The Tree Flag, featuring a pine tree with the motto “An Appeal to Heaven” was used originally by a squadron of six cruiser ships commissioned under George Washington’s authority as commander in chief of the Continental Army in October 1775.

The design of the flag came from General Washington’s secretary, Colonel Joseph Reed. The pine tree had long been a New England symbol being depicted on the Flag of New England flown by colonial merchant ships dating back to 1686. Leading up to the Revolutionary War it became a symbol of colonial ire and resistance. The colonists resented the restrictions on the timber used for their needs and livelihoods. Prohibitions were disregarded and they practiced “Swamp Law,” where the pines were harvested according to their needs regardless of statutes.

In New Hampshire, enforcement led to the Pine Tree Riot in 1772, one of the first acts of forceful protest against British policies. It occurred almost two years prior to the more well-known Boston Tea Party protest and three years before open hostilities began at the Battles of Lexington and Concord. The pine tree was also used on the flag that the Colonists flew at the Battle of Bunker Hill in June 1775.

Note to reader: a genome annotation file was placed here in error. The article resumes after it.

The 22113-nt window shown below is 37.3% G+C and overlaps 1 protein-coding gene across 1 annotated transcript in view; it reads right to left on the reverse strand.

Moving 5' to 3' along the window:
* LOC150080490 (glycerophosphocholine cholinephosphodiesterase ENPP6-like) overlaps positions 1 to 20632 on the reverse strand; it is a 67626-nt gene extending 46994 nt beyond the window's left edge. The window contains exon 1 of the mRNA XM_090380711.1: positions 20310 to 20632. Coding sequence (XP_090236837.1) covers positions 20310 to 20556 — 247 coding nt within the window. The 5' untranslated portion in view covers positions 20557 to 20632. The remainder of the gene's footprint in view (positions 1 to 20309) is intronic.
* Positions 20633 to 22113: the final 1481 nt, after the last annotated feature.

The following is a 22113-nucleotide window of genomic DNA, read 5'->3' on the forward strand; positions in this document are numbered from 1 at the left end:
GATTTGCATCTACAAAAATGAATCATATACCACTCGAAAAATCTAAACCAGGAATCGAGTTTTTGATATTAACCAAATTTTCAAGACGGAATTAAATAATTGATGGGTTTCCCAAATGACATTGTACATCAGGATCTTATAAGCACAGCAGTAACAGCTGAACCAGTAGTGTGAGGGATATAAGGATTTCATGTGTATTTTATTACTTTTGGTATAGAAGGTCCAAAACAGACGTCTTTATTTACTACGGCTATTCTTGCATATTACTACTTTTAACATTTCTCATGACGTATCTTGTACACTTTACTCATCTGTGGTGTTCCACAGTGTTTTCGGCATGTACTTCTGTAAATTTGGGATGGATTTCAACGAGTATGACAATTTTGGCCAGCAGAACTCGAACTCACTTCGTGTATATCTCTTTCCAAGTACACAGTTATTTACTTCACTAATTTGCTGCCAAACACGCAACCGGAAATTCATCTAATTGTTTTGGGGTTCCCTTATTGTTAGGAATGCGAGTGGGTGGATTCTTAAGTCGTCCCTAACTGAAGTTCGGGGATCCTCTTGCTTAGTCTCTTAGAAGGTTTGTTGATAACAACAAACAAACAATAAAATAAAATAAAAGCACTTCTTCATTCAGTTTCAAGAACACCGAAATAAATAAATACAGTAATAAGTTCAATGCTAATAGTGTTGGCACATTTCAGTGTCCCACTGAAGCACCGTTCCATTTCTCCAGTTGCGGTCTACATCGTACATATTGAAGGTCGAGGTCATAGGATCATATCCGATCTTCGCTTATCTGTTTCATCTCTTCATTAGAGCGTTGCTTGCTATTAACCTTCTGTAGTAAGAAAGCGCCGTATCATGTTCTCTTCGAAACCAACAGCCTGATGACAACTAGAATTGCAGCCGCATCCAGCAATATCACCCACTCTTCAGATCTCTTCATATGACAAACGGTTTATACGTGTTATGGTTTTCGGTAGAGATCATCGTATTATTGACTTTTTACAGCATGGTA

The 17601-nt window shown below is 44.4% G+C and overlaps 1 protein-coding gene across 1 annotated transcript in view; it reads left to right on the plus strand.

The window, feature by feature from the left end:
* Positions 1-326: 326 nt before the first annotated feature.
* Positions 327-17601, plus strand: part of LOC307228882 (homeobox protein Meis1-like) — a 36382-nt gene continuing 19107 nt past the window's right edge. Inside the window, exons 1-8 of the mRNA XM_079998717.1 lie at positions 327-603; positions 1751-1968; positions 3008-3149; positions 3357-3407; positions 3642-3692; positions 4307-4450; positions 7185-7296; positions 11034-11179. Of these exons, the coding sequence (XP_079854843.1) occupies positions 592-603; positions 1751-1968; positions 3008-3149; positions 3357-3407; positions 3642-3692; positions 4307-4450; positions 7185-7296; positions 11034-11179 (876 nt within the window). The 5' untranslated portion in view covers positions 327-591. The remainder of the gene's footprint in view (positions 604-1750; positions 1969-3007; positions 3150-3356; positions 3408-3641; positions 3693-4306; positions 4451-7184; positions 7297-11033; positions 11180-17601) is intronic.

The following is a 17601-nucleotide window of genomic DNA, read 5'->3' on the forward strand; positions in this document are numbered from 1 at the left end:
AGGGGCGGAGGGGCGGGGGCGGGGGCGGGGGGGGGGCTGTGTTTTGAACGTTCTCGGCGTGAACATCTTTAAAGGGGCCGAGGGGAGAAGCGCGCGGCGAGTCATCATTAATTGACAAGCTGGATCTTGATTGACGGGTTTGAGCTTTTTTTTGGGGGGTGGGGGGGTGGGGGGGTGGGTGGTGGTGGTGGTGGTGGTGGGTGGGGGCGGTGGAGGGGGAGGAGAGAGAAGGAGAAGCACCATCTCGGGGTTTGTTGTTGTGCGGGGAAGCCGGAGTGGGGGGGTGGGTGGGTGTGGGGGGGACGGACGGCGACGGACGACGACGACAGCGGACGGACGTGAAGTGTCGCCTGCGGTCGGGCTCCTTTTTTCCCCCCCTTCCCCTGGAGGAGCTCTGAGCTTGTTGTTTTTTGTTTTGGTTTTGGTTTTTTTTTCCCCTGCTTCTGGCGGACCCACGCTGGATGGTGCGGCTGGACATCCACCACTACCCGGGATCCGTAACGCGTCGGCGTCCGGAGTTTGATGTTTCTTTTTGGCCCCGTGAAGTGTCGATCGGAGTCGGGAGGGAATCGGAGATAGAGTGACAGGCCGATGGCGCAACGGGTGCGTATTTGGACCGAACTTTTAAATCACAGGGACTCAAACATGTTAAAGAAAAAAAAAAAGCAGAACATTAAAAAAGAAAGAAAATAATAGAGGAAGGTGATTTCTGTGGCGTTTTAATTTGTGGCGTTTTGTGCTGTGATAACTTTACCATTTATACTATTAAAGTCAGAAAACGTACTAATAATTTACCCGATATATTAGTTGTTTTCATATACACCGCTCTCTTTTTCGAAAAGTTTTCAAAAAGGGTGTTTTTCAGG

The phrase “Appeal to Heaven” is a particular expression of the right of revolution used by British philosopher John Locke in the Second Treatise on Civil Government which was published in 1690 as part of Two Treatises of Government refuting the theory of the divine right of kings. Locke’s works were well-known and frequently quoted by colonial leaders, being the most quoted authority on government in the 1760-1776 period prior to American independence. Locke said, “The people have no other remedy in this, as in all other cases where they have no judge on earth, but to appeal to heaven…”

An appeal to Heaven had been invoked by Patrick Henry in his Liberty or Death speech, and the Second Continental Congress in the Declaration of the Causes and Necessity of Taking Up Arms. Subsequently, the phrase was used again by the Second Continental Congress in the Declaration of Independence.

As I dug further back into the history of the symbol, I was intrigued to learn of local Native Americans using as evergreen tree as a symbol of their covenant of peace. You may have heard of the Iroquois Nation or Five Nations of the Iroquois. The story behind how these tribal enemies, came together to form a confederacy of nations is compelling. Point of interest: this Native American people group called themselves Haudenosaunee (pronounced – ho dee noe sho nee) which is interpreted – People of the Long House. The French called them Iroquois. The British called them Five Nations.